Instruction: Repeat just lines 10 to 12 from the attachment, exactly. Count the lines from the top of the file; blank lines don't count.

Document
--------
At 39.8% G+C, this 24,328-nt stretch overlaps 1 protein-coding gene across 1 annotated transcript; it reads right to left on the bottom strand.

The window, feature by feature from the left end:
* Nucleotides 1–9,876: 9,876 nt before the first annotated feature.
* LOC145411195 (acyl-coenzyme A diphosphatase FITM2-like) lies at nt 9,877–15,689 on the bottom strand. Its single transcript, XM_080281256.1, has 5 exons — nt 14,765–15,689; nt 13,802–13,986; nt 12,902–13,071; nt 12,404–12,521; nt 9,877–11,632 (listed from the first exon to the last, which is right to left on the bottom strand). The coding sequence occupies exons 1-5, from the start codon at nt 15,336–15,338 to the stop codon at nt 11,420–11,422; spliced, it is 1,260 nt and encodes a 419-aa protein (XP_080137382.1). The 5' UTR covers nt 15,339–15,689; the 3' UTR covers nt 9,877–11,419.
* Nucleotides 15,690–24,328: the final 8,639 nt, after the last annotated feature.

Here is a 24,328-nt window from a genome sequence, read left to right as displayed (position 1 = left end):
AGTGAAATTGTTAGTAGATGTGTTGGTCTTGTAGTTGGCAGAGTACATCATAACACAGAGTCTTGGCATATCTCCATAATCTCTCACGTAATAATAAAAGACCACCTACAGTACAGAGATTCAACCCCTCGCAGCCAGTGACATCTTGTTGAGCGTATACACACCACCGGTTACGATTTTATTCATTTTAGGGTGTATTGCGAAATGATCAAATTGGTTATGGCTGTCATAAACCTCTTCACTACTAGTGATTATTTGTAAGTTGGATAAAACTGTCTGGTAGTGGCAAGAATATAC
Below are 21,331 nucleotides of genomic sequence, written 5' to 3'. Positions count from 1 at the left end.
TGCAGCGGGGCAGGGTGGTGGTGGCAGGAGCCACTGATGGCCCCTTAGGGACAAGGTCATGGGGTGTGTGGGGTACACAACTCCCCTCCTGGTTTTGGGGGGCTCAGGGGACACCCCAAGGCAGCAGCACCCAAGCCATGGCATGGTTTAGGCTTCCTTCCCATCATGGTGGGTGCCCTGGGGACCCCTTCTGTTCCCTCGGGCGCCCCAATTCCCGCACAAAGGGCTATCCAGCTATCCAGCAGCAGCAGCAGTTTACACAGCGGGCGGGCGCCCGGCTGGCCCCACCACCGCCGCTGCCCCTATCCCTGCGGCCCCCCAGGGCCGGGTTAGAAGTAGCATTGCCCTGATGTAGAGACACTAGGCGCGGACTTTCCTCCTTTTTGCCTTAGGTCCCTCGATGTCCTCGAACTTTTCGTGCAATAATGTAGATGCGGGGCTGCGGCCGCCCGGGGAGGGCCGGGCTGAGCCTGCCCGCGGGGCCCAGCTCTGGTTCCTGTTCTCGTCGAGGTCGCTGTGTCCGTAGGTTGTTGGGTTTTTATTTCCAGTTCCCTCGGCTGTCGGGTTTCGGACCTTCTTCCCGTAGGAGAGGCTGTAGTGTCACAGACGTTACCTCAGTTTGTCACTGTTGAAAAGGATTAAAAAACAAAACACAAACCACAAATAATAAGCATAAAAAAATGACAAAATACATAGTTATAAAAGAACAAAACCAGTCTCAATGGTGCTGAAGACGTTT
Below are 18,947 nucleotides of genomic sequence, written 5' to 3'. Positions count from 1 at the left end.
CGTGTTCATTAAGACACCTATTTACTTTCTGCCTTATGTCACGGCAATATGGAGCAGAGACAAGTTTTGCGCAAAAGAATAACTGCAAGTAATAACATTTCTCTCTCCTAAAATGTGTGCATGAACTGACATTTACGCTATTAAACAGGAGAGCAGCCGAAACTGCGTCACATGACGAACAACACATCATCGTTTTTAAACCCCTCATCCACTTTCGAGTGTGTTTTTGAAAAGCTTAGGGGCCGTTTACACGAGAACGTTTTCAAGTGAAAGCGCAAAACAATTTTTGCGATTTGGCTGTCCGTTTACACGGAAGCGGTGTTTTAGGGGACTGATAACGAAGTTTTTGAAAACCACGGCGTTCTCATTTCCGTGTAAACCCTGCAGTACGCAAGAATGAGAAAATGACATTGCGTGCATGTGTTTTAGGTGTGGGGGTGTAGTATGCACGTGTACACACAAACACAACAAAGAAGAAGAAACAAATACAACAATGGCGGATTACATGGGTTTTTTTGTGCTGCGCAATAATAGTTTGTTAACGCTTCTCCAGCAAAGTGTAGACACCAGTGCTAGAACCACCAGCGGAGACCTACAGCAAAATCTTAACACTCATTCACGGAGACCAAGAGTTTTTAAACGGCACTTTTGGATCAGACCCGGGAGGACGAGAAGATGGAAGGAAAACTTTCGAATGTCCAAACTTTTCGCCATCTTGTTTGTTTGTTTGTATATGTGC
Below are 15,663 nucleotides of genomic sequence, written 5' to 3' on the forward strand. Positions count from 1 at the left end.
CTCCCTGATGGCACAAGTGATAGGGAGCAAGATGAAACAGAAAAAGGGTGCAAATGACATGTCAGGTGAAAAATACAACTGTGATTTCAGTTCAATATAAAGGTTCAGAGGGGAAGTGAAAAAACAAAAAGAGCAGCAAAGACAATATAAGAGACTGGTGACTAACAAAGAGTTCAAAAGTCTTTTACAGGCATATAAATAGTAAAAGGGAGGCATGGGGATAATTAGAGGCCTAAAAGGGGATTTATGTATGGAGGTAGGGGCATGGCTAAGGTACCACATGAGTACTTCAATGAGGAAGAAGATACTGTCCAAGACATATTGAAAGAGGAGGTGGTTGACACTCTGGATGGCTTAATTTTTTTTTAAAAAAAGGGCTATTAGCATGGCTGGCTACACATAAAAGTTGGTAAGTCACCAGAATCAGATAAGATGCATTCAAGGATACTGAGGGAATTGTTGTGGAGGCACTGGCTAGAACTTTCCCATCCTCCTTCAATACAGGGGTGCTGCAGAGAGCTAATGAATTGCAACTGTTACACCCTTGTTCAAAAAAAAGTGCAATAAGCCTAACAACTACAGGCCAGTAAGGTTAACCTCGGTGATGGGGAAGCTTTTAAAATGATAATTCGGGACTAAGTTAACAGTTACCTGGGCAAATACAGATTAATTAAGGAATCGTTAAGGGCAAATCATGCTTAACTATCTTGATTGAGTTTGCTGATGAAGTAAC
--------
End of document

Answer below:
Below are 18,947 nucleotides of genomic sequence, written 5' to 3'. Positions count from 1 at the left end.
CGTGTTCATTAAGACACCTATTTACTTTCTGCCTTATGTCACGGCAATATGGAGCAGAGACAAGTTTTGCGCAAAAGAATAACTGCAAGTAATAACATTTCTCTCTCCTAAAATGTGTGCATGAACTGACATTTACGCTATTAAACAGGAGAGCAGCCGAAACTGCGTCACATGACGAACAACACATCATCGTTTTTAAACCCCTCATCCACTTTCGAGTGTGTTTTTGAAAAGCTTAGGGGCCGTTTACACGAGAACGTTTTCAAGTGAAAGCGCAAAACAATTTTTGCGATTTGGCTGTCCGTTTACACGGAAGCGGTGTTTTAGGGGACTGATAACGAAGTTTTTGAAAACCACGGCGTTCTCATTTCCGTGTAAACCCTGCAGTACGCAAGAATGAGAAAATGACATTGCGTGCATGTGTTTTAGGTGTGGGGGTGTAGTATGCACGTGTACACACAAACACAACAAAGAAGAAGAAACAAATACAACAATGGCGGATTACATGGGTTTTTTTGTGCTGCGCAATAATAGTTTGTTAACGCTTCTCCAGCAAAGTGTAGACACCAGTGCTAGAACCACCAGCGGAGACCTACAGCAAAATCTTAACACTCATTCACGGAGACCAAGAGTTTTTAAACGGCACTTTTGGATCAGACCCGGGAGGACGAGAAGATGGAAGGAAAACTTTCGAATGTCCAAACTTTTCGCCATCTTGTTTGTTTGTTTGTATATGTGC
Below are 15,663 nucleotides of genomic sequence, written 5' to 3' on the forward strand. Positions count from 1 at the left end.